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PARTNERSHIPS FOR ENHANCED ENGAGEMENT IN RESEARCH (PEER) HEALTH
Cycle 1

High-­dose Rifampicin for the Treatment of Tuberculous Meningitis: a Dose-­‐Finding Study (ReDEFINe: Rifampicin DosE FINding Study)
 
Principal Investigator: Rovina Ruslami, Universitas Padjadjaran
NIH-Supported Collaborator: H. Clifford Lane, NIH intramural researcher 
Title of NIH Award: INA-RESPOND (Indonesian Research Partnership in Infectious Disease)
Project Dates: October 2013 - October 2017

Project Overview:


TB meningitis (TBM) is the most severe manifestation of TB, leaving up to 50% of patients dead or neurologically disabled. Current treatment is similar to treatment of lung TB, although penetration of some antibiotics into the brain is poor and the immune-pathology of TB meningitis is very different from pulmonary TB. Current treatment regimens are not based on clinical trials. Rifampicin is a key drug for TBM, but its penetration into the brain is limited, suggesting that a higher dose may be more effective. There are several highly relevant, outstanding questions related to the appropriate dose of rifampicin for TBM, before a multicenter phase III trial can be performed. The overall aim is to establish the optimal dose of rifampicin for TBM, which can be evaluated in a follow-­‐up multicenter phase III RCT. The primary objective is to generate pharmacokinetic (PK) data for higher doses of rifampcin patients with TBM. This will be a double-blinded, 1:1:1 randomized, placebo controlled, phase IIb trial. Roughly 60 adult TBM patients will be randomized to one of three arms consisting of varying doses of rifampicin administered orally, as part of a standard 4 drug regimen for TBM. Pharmacokinetics data, safety/tolerability and efficacy data will be collected. Subjects will be followed for 180 days. Finding the right dose of rifampcin could alter the standard of care and reduce mortality and morbidity of this important, and difficult to treat, disease.

PH 1-158 Indonesia photo 1PH 1-158 Indonesia photo 2
  


 
Overall Project Outcomes and Activities:

Initially, this PEER project had aimed to do an explorative pharmacokinetic (PK) study, examining three different oral doses of rifampicin (450 mg, 900 mg, and 1350 mg) in TB meningitis patients. The result of this study was aimed to be a validation of an improved treatment regimen for TB meningitis to overcome bad outcomes of the disease. Along with that, the team aimed to strengthen microbiological diagnosis of TB meningitis cases by performing various confirmation techniques i.e. enhanced staining (cytospin), culture and PCR-based (GeneXpert and in-house PCR) techniques. There was a change in the project objectives in the second year of the project and the team dropped the PK study and focused on three objectives in the third year.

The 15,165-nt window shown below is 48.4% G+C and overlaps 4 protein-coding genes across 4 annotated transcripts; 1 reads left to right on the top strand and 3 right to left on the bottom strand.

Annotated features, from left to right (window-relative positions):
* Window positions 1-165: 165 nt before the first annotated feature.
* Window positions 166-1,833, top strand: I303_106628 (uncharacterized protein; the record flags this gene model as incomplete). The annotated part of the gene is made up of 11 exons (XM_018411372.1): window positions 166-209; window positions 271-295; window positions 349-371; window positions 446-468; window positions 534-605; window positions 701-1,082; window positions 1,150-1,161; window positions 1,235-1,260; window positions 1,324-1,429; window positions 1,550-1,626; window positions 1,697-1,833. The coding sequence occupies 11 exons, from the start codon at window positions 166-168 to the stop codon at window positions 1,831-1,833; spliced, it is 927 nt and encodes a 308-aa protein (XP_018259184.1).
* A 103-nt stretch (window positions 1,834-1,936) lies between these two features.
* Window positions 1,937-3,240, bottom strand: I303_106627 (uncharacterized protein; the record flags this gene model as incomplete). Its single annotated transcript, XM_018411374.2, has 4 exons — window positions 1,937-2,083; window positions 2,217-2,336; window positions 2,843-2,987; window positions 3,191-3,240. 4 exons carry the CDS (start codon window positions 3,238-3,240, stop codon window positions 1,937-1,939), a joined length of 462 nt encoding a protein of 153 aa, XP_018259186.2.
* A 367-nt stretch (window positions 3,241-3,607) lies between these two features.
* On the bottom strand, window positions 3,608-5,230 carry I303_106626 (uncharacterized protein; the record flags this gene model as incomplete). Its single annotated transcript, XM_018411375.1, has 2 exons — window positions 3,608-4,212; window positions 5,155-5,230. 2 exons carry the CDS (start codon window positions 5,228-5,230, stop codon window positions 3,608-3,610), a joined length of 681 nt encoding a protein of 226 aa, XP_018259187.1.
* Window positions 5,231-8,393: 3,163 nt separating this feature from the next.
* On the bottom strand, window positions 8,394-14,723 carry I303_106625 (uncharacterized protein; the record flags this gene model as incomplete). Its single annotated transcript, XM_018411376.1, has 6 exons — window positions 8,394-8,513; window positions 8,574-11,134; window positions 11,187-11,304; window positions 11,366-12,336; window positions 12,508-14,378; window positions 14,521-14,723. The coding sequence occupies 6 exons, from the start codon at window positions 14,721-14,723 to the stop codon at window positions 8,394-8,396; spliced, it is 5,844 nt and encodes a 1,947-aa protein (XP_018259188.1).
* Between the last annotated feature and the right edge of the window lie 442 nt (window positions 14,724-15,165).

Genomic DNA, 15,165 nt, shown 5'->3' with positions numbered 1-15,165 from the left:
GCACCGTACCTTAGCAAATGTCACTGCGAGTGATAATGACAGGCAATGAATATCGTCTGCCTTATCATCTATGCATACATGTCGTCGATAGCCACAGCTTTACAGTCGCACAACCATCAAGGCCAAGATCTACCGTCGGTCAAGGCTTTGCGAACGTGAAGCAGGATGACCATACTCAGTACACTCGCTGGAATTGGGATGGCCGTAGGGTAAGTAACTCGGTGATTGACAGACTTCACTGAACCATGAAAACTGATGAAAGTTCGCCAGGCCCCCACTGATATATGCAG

The summary of the project results are as follow:
  1. Tripling the dose of rifampicin increases exposure both in blood and CSF, increases PK target attainment, and does not increase grade 3 and 4 toxicity. There is a trend that Rifampicin 30 mg/kg dose improves survival.
  2. An important measure to achieve high confirmatory bacteriological result is to obtain large volume of CSF (more than 7 mL).
  3. PCR yields more positive confirmation than other modalities. The cytospin method does not significantly improve bacteriological confirmation in TB meningitis patients in Indonesia.
  4. PK of INH in plasma of TB meningitis equals to that in pulmonary TB, with good penetration of INH to CSF. With 50% of Indonesian population being fast acetylators, there might be association between acetylator status and mortality.

Overall impacts of the research:
  1. The result of bacteriological confirmation has led the team to promote the use of GeneXpert and/or in-house PCR. The benefit of using cytospin is analyzed using data from three different countries.
  2. The result of PK study of higher dose of Rifampicin has encouraged physicians to use a higher than recommended dose of Rifampicin to treat TB meningitis patients. The Indonesian health policy maker also has approved the administration of higher dose of Rifampicin for extrapulmonary TB, especially TB meningitis.
  3. A multicenter phase 3 trial for higher dose Rifampicin has been discussed and the plan has been initiated by submitting a proposal to the MRC, UK, and possibly will be funded by NIH/NIAID.
  4.  Data on PK of INH in plasma and CSF is also being used to design clinical trial using higher dose of INH.

Health Cycle 1 Recipients
 
PGA_147200PGA_147199PGA_147214PGA_147201PGA_147202